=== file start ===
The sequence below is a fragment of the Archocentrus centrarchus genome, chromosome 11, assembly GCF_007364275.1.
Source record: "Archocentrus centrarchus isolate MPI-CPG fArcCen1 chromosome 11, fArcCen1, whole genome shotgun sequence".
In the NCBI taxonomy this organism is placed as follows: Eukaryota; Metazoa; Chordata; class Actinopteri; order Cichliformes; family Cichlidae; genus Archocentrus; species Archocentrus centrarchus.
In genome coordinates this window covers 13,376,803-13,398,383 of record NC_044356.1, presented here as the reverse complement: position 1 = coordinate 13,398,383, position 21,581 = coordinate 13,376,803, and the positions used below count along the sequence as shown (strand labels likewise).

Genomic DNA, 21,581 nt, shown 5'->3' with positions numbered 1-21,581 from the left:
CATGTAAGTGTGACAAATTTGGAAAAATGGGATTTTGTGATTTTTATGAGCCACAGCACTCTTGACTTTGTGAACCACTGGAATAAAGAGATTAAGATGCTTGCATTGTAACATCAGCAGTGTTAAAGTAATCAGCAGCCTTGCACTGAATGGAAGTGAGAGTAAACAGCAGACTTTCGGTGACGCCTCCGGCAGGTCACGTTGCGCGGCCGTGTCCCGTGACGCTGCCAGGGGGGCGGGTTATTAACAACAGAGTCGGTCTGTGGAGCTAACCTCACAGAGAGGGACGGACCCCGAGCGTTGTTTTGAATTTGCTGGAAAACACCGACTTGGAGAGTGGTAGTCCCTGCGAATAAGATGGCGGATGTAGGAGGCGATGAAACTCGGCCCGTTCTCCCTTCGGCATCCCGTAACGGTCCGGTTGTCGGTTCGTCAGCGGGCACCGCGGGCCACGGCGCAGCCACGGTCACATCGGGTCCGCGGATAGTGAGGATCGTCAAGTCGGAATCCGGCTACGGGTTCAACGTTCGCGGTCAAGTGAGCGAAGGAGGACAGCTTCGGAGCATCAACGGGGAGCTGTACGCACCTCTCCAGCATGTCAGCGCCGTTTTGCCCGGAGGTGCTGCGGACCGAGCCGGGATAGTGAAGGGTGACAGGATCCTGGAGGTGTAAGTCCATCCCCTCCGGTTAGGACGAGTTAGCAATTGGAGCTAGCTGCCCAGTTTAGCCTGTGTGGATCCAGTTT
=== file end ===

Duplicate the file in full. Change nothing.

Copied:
The sequence below is a fragment of the Archocentrus centrarchus genome, chromosome 11, assembly GCF_007364275.1.
Source record: "Archocentrus centrarchus isolate MPI-CPG fArcCen1 chromosome 11, fArcCen1, whole genome shotgun sequence".
In the NCBI taxonomy this organism is placed as follows: Eukaryota; Metazoa; Chordata; class Actinopteri; order Cichliformes; family Cichlidae; genus Archocentrus; species Archocentrus centrarchus.
In genome coordinates this window covers 13,376,803-13,398,383 of record NC_044356.1, presented here as the reverse complement: position 1 = coordinate 13,398,383, position 21,581 = coordinate 13,376,803, and the positions used below count along the sequence as shown (strand labels likewise).

Genomic DNA, 21,581 nt, shown 5'->3' with positions numbered 1-21,581 from the left:
CATGTAAGTGTGACAAATTTGGAAAAATGGGATTTTGTGATTTTTATGAGCCACAGCACTCTTGACTTTGTGAACCACTGGAATAAAGAGATTAAGATGCTTGCATTGTAACATCAGCAGTGTTAAAGTAATCAGCAGCCTTGCACTGAATGGAAGTGAGAGTAAACAGCAGACTTTCGGTGACGCCTCCGGCAGGTCACGTTGCGCGGCCGTGTCCCGTGACGCTGCCAGGGGGGCGGGTTATTAACAACAGAGTCGGTCTGTGGAGCTAACCTCACAGAGAGGGACGGACCCCGAGCGTTGTTTTGAATTTGCTGGAAAACACCGACTTGGAGAGTGGTAGTCCCTGCGAATAAGATGGCGGATGTAGGAGGCGATGAAACTCGGCCCGTTCTCCCTTCGGCATCCCGTAACGGTCCGGTTGTCGGTTCGTCAGCGGGCACCGCGGGCCACGGCGCAGCCACGGTCACATCGGGTCCGCGGATAGTGAGGATCGTCAAGTCGGAATCCGGCTACGGGTTCAACGTTCGCGGTCAAGTGAGCGAAGGAGGACAGCTTCGGAGCATCAACGGGGAGCTGTACGCACCTCTCCAGCATGTCAGCGCCGTTTTGCCCGGAGGTGCTGCGGACCGAGCCGGGATAGTGAAGGGTGACAGGATCCTGGAGGTGTAAGTCCATCCCCTCCGGTTAGGACGAGTTAGCAATTGGAGCTAGCTGCCCAGTTTAGCCTGTGTGGATCCAGTTT